Sunday, January 17, 2016
“God is not speaking to me . . . “
“I haven’t heard from God in so long . . .”
“God is silent now and has been for . . . “
“For five years we endured God’s silence . . . “
I don’t understand these sentences and believe they come from either the innate narcissism of modern evangelical theology and practice or wrong expectations of God, or both.
There is enough in the Bible and history and our own experience to know God works and is working, so lack of immediate evidence does not seem like much of an argument.
But maybe I am just unsympathetic, unempathetic.
We are told that God knows every detail of our lives, the He loves us supremely, that He is sovereign. Why, if these are true, would we need to “feel” His presence? Lack of feeling means there is something wrong with me, not God. Lack of internal sensory input does not change reality.
Perhaps these people (who like to get on Christian radio and write books) are just pointing out that we go through periods of fatigue, isolation, semi- or real depression. I myself feel an ennui about certain things right now, mostly major writing projects, which take so much out of me with little reward. These are part of the human condition. But what if they go on for years?
Is this feeling of God’s silence based in unanswered prayer? Prayer is supposed to work, and sometimes it doesn’t, so does that mean God is silent? Maybe God is only silent about that one thing, and not others.
Do we think God abandons us emotionally? Wouldn’t that make God sadistic? Do we think God is actually cruel? So many are suffering great privation and injury who might have an excuse to feel abandoned by God (certain Pastor Saaied did), so do we have a right to feel emotionally abandoned by God because of some of the things we do feel abandonment over?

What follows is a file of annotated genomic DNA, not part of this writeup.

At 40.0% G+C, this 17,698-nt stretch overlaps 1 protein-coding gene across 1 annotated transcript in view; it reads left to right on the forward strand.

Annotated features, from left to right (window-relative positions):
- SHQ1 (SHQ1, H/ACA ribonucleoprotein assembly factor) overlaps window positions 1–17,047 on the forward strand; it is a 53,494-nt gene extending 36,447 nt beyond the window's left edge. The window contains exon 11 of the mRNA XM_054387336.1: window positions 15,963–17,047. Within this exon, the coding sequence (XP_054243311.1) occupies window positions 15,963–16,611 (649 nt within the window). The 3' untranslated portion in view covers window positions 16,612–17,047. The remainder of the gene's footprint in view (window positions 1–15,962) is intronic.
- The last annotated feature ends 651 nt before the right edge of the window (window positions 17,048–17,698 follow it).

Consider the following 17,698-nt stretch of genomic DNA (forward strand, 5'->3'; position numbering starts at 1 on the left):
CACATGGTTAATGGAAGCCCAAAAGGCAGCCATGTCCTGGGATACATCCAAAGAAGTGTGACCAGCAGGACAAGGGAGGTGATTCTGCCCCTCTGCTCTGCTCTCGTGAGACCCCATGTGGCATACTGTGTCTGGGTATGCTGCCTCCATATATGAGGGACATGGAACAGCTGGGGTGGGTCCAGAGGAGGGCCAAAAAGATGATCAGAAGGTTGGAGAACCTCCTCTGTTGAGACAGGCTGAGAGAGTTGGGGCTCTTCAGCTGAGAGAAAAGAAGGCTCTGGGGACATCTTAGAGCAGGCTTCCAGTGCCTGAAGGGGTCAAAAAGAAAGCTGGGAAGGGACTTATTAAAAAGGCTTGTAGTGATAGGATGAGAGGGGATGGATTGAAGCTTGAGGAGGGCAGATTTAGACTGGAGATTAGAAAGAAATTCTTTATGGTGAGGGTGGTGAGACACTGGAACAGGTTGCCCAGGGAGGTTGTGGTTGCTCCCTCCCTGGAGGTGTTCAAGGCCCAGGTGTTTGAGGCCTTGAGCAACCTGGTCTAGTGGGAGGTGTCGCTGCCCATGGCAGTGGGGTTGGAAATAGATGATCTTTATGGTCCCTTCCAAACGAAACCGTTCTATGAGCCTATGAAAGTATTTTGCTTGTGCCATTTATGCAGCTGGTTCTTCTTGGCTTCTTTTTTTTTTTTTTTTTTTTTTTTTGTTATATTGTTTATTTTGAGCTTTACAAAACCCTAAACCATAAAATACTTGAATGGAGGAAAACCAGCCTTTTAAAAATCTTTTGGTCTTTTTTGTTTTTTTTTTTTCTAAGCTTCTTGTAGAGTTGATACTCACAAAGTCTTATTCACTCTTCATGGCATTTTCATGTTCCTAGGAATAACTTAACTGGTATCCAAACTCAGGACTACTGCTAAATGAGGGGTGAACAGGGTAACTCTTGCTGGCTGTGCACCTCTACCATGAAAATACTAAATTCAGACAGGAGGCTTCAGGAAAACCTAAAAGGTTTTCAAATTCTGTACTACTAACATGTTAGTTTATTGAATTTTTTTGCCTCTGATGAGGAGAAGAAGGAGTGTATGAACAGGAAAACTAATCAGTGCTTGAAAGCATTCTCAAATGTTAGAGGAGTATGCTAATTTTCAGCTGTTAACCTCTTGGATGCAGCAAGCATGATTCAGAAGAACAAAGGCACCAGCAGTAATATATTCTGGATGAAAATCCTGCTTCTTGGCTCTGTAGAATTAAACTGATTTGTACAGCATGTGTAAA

God is not cruel, but I do not understand why some people suffer so.
Instead of wallowing in a sense of being abandoned by a God who seems to have chosen to be silent to your personally (which seems like a childish way of thinking about God when put that way), two thoughts.
1. Act. Do something. Obey in what you know to do. Stop overthinking it and see who needs more than you do.
2. His grace is sufficient.
Have I ever felt this way? Of course, although I will not discuss it here. But I didn’t say God was silent. I took responsibility for my choices. Victimization attitudes will get you nowhere. But this is the value of reflection—I start by questioning others and realize I should question myself and readjust my attitude. In the end, the Word of God is there to confirm He is not silent; we just have to fine-tune our receiving equipment.
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